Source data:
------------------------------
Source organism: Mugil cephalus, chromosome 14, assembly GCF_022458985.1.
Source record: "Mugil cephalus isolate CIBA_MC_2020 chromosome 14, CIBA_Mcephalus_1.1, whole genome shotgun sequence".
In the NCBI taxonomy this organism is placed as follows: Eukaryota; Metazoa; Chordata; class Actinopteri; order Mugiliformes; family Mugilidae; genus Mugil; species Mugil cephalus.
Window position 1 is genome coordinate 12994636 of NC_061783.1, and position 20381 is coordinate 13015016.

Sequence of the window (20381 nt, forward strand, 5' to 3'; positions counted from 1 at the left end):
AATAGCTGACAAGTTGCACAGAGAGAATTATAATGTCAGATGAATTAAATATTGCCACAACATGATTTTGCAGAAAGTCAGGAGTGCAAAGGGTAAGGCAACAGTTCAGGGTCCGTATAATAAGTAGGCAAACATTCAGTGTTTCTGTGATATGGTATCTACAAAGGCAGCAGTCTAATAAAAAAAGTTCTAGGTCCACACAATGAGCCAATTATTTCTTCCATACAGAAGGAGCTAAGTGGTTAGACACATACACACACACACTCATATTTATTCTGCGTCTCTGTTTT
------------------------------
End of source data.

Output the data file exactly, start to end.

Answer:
Source organism: Mugil cephalus, chromosome 14, assembly GCF_022458985.1.
Source record: "Mugil cephalus isolate CIBA_MC_2020 chromosome 14, CIBA_Mcephalus_1.1, whole genome shotgun sequence".
In the NCBI taxonomy this organism is placed as follows: Eukaryota; Metazoa; Chordata; class Actinopteri; order Mugiliformes; family Mugilidae; genus Mugil; species Mugil cephalus.
Window position 1 is genome coordinate 12994636 of NC_061783.1, and position 20381 is coordinate 13015016.

Sequence of the window (20381 nt, forward strand, 5' to 3'; positions counted from 1 at the left end):
AATAGCTGACAAGTTGCACAGAGAGAATTATAATGTCAGATGAATTAAATATTGCCACAACATGATTTTGCAGAAAGTCAGGAGTGCAAAGGGTAAGGCAACAGTTCAGGGTCCGTATAATAAGTAGGCAAACATTCAGTGTTTCTGTGATATGGTATCTACAAAGGCAGCAGTCTAATAAAAAAAGTTCTAGGTCCACACAATGAGCCAATTATTTCTTCCATACAGAAGGAGCTAAGTGGTTAGACACATACACACACACACTCATATTTATTCTGCGTCTCTGTTTT